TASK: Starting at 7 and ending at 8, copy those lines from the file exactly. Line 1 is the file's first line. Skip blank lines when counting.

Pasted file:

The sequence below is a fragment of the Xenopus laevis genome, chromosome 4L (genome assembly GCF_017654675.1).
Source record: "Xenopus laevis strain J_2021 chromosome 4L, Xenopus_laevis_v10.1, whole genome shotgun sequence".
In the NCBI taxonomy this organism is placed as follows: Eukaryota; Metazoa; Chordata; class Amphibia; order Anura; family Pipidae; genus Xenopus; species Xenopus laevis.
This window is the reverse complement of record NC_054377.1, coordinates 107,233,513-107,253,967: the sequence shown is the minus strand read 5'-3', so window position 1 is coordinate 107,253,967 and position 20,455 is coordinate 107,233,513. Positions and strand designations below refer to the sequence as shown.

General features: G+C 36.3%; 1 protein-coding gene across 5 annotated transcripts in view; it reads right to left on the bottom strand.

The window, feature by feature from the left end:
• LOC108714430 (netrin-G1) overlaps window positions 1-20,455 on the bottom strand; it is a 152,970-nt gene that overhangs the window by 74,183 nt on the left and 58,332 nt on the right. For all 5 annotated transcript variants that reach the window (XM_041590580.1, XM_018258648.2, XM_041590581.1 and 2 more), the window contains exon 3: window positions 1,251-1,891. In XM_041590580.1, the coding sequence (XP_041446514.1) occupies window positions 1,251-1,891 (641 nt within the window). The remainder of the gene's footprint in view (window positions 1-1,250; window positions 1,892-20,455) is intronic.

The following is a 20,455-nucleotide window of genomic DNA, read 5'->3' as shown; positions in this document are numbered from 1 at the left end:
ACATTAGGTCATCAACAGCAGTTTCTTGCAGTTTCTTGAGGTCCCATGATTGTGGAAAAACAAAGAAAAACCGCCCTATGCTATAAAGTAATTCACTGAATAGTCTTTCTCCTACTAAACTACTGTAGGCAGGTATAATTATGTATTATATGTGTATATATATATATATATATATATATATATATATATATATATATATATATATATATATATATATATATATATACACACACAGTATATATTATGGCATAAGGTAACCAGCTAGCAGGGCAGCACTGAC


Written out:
• LOC108714430 (netrin-G1) overlaps window positions 1-20,455 on the bottom strand; it is a 152,970-nt gene that overhangs the window by 74,183 nt on the left and 58,332 nt on the right. For all 5 annotated transcript variants that reach the window (XM_041590580.1, XM_018258648.2, XM_041590581.1 and 2 more), the window contains exon 3: window positions 1,251-1,891. In XM_041590580.1, the coding sequence (XP_041446514.1) occupies window positions 1,251-1,891 (641 nt within the window). The remainder of the gene's footprint in view (window positions 1-1,250; window positions 1,892-20,455) is intronic.

The following is a 20,455-nucleotide window of genomic DNA, read 5'->3' as shown; positions in this document are numbered from 1 at the left end: